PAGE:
lecture17 - ' km“): W __ i ,. , 11/2 1 , ., _...

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Unformatted text preview: ' km“): W __ i ,. , 11/2 1 , ., _ aéflflmkei m __ , . __ , 7, ,, 4:2,) .__ flfffflv’ztififi3v _ sf 521m i .f.;115441;;Z:ifQ"IVf:._::_if 1 § i } ,, ,. . 7 . é). ,, ,7 ,, , ,V . ¥ ,_ ,. .. , ,, ,§;51._:__.€Kfi#ga)1}2_+_.kwlbat __.,-__4;_,J4,o@(gagggggw ._ , AltarvLouf“<e£W#.._,____...§€¢W in.“ , . (Chapter? <6 IRAlDHA'JTHVlE TRANSFER EQUATMDN In chapters 1-3, we studied radiation exchange between surfaces separated by nonparticipating medium, i.e., the medium in between does not absorb or emit radiation. Now lets turn our attention to the transfer of radiative energy through an absorbing, emitting and scattering medium. When a ray of radiation propagating through the medium, as shown in Fig. 6.1, the absorption decreases its intensity while the emission of the medium increases its intensity. Scattering is more a complicated. On one hand, scatters along the path will decrease the intensity by changing the direction of the incoming radiation. On the other hand, other scatterers may scatter radiation into - the ray. In this chapter, we will first derive an equation governing the radiative intensity and then study some of its general properties. Figure 6.1 Radiation exchange in a participating medium 6.1 DERIVATION OF THE TRANSFER EQUATION We take a step by step approach, starting from the simplest situation and gradually increasing the complexity of the problem. 6 . 1 . 1 Absorption Only Consider a ray of radiation in a small solid angle propagating in the direction 5, as shown in Fig. 6.2. We know from our discussion on EM theory that intensity decrease exponential along the path, IA ~ cxp[—Kals] (6.1) where Kay, is the absorption coefficient at the specific wavelength. From EM theory, we know that for a homogeneous medium M'i' PM Figure 6.2 Radiation transfer through an absorbing region 4 KwI = —:’S (6.2) This suggests that we could write the following differential equation for the intensity d] E:— = 49,111 (6.3) In fact we could derive the above properties Wupon a new understanding of the physical significance of the absorption coefficient. Lets consider a balance of the radiative energy (or photon numbers). Recall that intensity is defined as the radiative energy per unit solid angle and per unit area in the direction of the ray and per unit wavelength. We could write the radiative energy flow into the region as (AA-WM) (AM'kPM) hammers). — 11(3 + AW: KaAIAMA/IAS (6.4) Using Taylor expansion, we get the differential equation given in Eq. (6.3)? This tells us that absorption coefficient can be understood as energy absorbed in AV KM = lim (6.5) (energy incident on AV)As We can easily solve the Eq. (6.3) to get + We mic—ACME D44 R elm/a3; a, 9",” 1’0""- W‘ WW :4. and MM M'lDAfl 24A . ms) = 10 A exp[—ZKa/1(s' )ds'] (6.6) If the absorption coefficient is constant along the path, then I, (s) = 10 A[KM . (6.7) From this solution, we can get the transmissivity and absorptivity of the medium as . _ hum/mom. _ 491, r ——-——_ 6.8 ’1 IAAAAQM e ( ) 0 and absorptivity a; =1— e‘K-m‘ (6.9) Even though we have not consider emission, we will include it immediately. From the Kirchoff's law, we have «as = a; (6.10) oc'l=e'l=K,1As (6.11) This relation will help us in the following derivations. 6.1.2 Absorbing Emitting, Nonscattering Medium Consider a slightly more complicated case, an absorbing and emitting medium without scattering, as shown in Fig. 6.3. Take a small segment and apply the radiative energy balance. We have radiation in+radiation emitted=radiation out+radiation absorbed (6.12) 11(s)AAAQM + s)l(As)Ib,l(T)AAAQM = 1,1 (s + As)AAAQM + 05M (Am,I (s)AAAQAl (6.13) Figure 6.3 Energy balance in an ansorbing and emitting medium Using Taylor expansion and the limit expressions for the absorptivity and emissivity, 'we get d1 d—:=— all,I +KMIM (6.13) If the temperature of the medium is constant, for example, a chamber of gas which can be approximated as at constant temperature, the blackbody radiation intensity is a constant. We can then integrate the above expression and get ram—1b,I =00, —Ib,1)e‘Kazs (6.14) 01' _ —K s —K s _ ' ' 11(s)_10,1e a1 +IM[1—e M 1.1,lr0,+.s,11bA (6.15) The first term in the last equaton represents the attenuation of intensity due to absorption and the second term represents the enhancement of intensity due to emission. 6.1.3 Scattering Only Medium Let's temporarily neglect absorption and emission and consider the case when the medium scatter raidation, as shown in Fig. 6.4. The energy balance for a small control volume in s direction can be written as Figure 6.4 In and out scattering Radiation into AV along Q+Radiation scattered into 9. direction =Energy leaving AV along Q+Energy scattered out of (2 direction (6.16) Let's consider the out scattering and in scattering separately. Out Scattering. Recall we have defined scattering cross-section, efficiency, and coefficient in the previous chapter. We assume that those energy that is scattered change its direction and is no longer in the same direction as the original beam. So the intensity is lost. This lost of intensity, however should be differentiated from the lost of intensity due to absorption. Absorption converts the radiation energy into internal energy while scatter merely redistribute the radiative energy. Another comments is that the scattered energy is distributed in all over the whole solid angle. Mathematically, there is always possibility that some of the energy scattered energy is in the same direction as the incoming energy. Generally, the intensity in the incoming radiation direction is small compared to the total energy scattered in the rest of the space. One exception is the geometrical optics limit for the scattering of a particle. Recall that we showed that the extinction of radiation are due to two parts, one is due to diffraction caused by the edge of the particle and the other is due to reflection and refraction. In the geometrical optics limit, the diffraction contributes 1 to the extinction efficiency. But we said that we often neglect the scattering effects because the scatted energy is centered in the forward direction. The only scattering is due to the geometrical obstacle. For the radiative energy balance, we should use the scattering coefficient as we use the absorption coefficient, so the radiative balance equation is 1,1(s)AAAQA/l = 11(5' + As)AAAQAl + Ks/IASIZ (s)AAAQA/"t (6.17) dr,I ds =— Sal/1 (6-18) Recall for a cluster of particles, the scattering coefficient can be calculated from the scatter cross- section of a single particle as In Scattering. Radiation incident from other directions may be scattered into the considered ray direction. In this case, we have to know the distribution of the scattered energy for the ray coming from direction (2'. Recall we defined the phase function for this purpose. The phase function was defined as energy scattered from (2' into 9 direction P(Q' -> 9) = lim—r—éf—f (6-20) energy scattered into Q If scatterzng were lSOtTPOIC From the definition, we can express then Energy scattered from Q'—Q=p(Q'—Q)°energy scattered into 9 if scattering were isotropic = p(Q' —> 9) o 1'; cos 9AAAQ' M - A9 KS,I AS (6.21) 472: cos 0 A9 Scattering in s due to incident in all directions: AAAQA). 0 K S AAs J p(§2‘ —-> £2) 0 [IA (9‘ )dQ' 71' 47: Radiative energy balance gives dAJ‘A S ' -' 9' ' 6.22 ds 4“ 4Iflp(Q—>Q) 1,“ )dQ ( ) Mle<~ 517 Woba/ 6.1.4 Radiative Transfer Equation in An Absorbing, Emitting, and Scattering Medium Combine all of the mechanisms d] K . _/1=_(KaA+KSA)I;L+KMIM+ “1 jp(Q'—>Q)-I,1(Q')dt2' (6.23) (is v 471' 471: 01' K}, I I l l 4n / 6.2 RADIATIVE FLUX Now suppose we already know the radiative intensity in all the directions at a point. For heat transfer calculations, we need to find out what are the heat flux at the same location. We recall that intensity is defined on unit solid angle while heat flux is per unit area. Lets consider the heat flux in one coordinate direction ei. For an intensity in the egg direction, the radiation energy flow across an area is qi :7 I W :7, Ilkew .eidxdg (625) 041: A 041: The vector heat flux is then the component in all three coordinate directions WI 3 . q= Eqiei (6.26) /l M43“ i=1 6.2.1 Divergence of Radiative Heat Flux Once we know the heat flux, we can calculate the heat generation. This is similar to the derivation of heat conduction equations. We can take a local control volume and apply the first law, we get aqx aqy aqz __ =Vo 6.27 8x + By + 82 qr ( ) Volumetric radiative heat generation = ...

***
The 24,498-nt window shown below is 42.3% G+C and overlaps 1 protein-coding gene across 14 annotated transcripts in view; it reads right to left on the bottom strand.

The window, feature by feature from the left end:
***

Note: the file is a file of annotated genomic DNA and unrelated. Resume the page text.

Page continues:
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lecture17 - ' km“): W __ i ,. , 11/2 1 , ., _...